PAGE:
Abuelsamid suggested that Amazon might pair the electric trucks with its much-publicized drone idea. An electric van, for example, might serve as a container for dozens of drones, which could then be deployed on a neighborhood-by-neighborhood basis. “The truck might pull into a neighborhood, and the driver would load packages on the drones, which would then go out and drop the packages on peoples’ doorsteps,” he said. “It could make the delivery process more efficient than going door to door.”

Abuelsamid added that the appeal of an electrified truck would be twofold: It would be quieter and its operating costs would be lower than those of gasoline-burning trucks.

A Possible Skunkworks

The connection to General Motors is less clear. In a call with Design News, a GM spokeswoman said only that the automaker “admired Rivian’s contribution” to the electric vehicle market, but declined to comment further.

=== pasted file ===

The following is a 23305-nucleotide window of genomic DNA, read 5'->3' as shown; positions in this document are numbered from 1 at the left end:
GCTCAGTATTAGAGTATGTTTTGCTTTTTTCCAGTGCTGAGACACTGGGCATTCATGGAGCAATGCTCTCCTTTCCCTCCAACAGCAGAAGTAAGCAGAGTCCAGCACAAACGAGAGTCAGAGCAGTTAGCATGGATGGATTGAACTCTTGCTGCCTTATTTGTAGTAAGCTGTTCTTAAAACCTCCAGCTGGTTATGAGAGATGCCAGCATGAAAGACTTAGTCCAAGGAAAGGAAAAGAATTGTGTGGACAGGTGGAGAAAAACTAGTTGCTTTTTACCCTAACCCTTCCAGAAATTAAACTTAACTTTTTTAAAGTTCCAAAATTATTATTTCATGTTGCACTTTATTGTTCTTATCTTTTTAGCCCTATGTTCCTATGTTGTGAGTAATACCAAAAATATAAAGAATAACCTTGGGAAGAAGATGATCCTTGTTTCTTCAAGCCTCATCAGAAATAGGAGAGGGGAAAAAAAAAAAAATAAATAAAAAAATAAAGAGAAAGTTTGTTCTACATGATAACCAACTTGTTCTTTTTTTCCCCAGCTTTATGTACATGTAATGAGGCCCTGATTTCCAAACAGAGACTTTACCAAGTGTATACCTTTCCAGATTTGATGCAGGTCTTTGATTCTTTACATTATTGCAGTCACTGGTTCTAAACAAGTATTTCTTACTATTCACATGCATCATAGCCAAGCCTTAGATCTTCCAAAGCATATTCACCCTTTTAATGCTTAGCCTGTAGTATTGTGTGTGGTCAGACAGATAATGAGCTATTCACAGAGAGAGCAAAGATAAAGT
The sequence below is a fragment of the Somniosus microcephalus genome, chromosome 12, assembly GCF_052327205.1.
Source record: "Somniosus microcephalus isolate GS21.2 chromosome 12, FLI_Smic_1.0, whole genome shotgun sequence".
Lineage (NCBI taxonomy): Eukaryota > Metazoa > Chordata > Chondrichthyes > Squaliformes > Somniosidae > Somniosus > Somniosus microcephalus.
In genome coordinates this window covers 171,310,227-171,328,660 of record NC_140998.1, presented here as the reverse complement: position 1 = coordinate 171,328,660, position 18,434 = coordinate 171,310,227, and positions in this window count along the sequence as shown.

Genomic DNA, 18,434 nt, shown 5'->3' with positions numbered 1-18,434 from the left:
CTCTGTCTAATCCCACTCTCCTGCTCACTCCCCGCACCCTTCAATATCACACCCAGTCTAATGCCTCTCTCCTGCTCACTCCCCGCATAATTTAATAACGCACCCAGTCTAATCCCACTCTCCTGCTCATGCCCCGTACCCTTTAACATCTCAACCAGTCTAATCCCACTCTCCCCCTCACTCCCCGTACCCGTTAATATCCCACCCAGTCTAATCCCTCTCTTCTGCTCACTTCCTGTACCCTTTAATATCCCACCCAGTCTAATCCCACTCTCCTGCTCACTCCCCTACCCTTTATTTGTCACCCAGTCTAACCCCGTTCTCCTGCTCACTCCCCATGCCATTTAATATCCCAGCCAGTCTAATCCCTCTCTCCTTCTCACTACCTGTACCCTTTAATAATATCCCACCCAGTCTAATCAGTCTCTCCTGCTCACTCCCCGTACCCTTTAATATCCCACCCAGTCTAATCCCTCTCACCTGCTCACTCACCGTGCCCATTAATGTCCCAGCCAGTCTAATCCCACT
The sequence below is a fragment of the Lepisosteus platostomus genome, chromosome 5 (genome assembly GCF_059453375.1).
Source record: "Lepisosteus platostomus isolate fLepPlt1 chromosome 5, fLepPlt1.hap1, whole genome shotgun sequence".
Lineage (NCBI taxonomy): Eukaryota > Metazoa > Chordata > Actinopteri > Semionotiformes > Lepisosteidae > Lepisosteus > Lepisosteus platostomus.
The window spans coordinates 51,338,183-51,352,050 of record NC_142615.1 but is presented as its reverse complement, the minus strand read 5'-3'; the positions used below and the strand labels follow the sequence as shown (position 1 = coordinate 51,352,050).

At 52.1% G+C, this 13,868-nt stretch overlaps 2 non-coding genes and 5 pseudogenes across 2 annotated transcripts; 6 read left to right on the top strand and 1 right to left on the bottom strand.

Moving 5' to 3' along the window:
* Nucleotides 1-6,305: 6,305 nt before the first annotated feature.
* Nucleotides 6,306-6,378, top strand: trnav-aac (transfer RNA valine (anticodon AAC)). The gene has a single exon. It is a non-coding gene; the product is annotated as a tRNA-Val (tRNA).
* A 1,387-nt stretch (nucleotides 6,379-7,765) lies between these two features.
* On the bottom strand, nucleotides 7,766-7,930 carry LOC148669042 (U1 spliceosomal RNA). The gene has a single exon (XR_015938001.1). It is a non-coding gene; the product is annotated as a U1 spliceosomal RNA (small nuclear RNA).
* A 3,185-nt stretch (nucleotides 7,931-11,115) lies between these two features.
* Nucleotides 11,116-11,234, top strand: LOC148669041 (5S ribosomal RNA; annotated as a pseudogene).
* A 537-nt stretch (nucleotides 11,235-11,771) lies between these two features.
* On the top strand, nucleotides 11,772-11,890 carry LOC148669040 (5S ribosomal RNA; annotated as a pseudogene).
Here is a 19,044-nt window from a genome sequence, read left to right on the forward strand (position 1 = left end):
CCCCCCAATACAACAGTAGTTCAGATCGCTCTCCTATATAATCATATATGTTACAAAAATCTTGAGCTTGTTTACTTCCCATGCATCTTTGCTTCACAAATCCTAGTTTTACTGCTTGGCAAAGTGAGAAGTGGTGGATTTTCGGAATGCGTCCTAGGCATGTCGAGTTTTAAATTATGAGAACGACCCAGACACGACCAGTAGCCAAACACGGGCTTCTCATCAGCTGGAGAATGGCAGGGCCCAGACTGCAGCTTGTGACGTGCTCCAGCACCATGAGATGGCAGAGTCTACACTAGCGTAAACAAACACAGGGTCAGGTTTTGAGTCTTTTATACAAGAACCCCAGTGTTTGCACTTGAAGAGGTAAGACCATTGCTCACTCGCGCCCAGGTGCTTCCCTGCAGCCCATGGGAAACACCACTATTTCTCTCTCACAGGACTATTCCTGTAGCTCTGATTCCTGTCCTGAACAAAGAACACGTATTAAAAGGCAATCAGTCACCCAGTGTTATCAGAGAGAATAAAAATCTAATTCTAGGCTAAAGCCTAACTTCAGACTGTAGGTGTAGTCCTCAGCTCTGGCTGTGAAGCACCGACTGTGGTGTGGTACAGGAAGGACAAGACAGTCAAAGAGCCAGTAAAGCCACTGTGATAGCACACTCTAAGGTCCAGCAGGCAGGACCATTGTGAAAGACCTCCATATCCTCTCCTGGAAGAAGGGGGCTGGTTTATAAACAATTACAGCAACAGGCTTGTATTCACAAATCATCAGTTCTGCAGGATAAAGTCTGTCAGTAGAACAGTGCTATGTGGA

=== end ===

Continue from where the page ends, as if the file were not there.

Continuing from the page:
Still, the move toward electrification of pickups is on virtually every automaker’s mind right now. Ford Motor Co. plans to introduce a hybridized version of the immensely-popular F-150 pickup next year. Moreover, Ford chairman William Clay Ford Jr. has openly discussed the idea of a battery-powered F-150. Other automakers are similarly announcing plans to electrify their SUVs.

The reason for doing so is obvious. In the US market, cars are falling out of style. Many automakers have announced plans to discontinue selected sedans. Meanwhile, pickup trucks are gaining ground. Last year, pickups from Ford, Chevy, and Ram were the top-three-selling vehicles in the US.

Rivian’s concepts might help address the need for electrification of the pickup truck market. Although its vehicles haven’t been publicly proven, Rivian claims 0-60 mph launch times ranging from three seconds flat to 4.9 seconds. It also has announced a maximum all-electric range of more than 400 miles. The vehicles are built atop a “skateboard” with a battery capacity of up to 180 kWh – more than twice that of an entry-level Tesla Model S.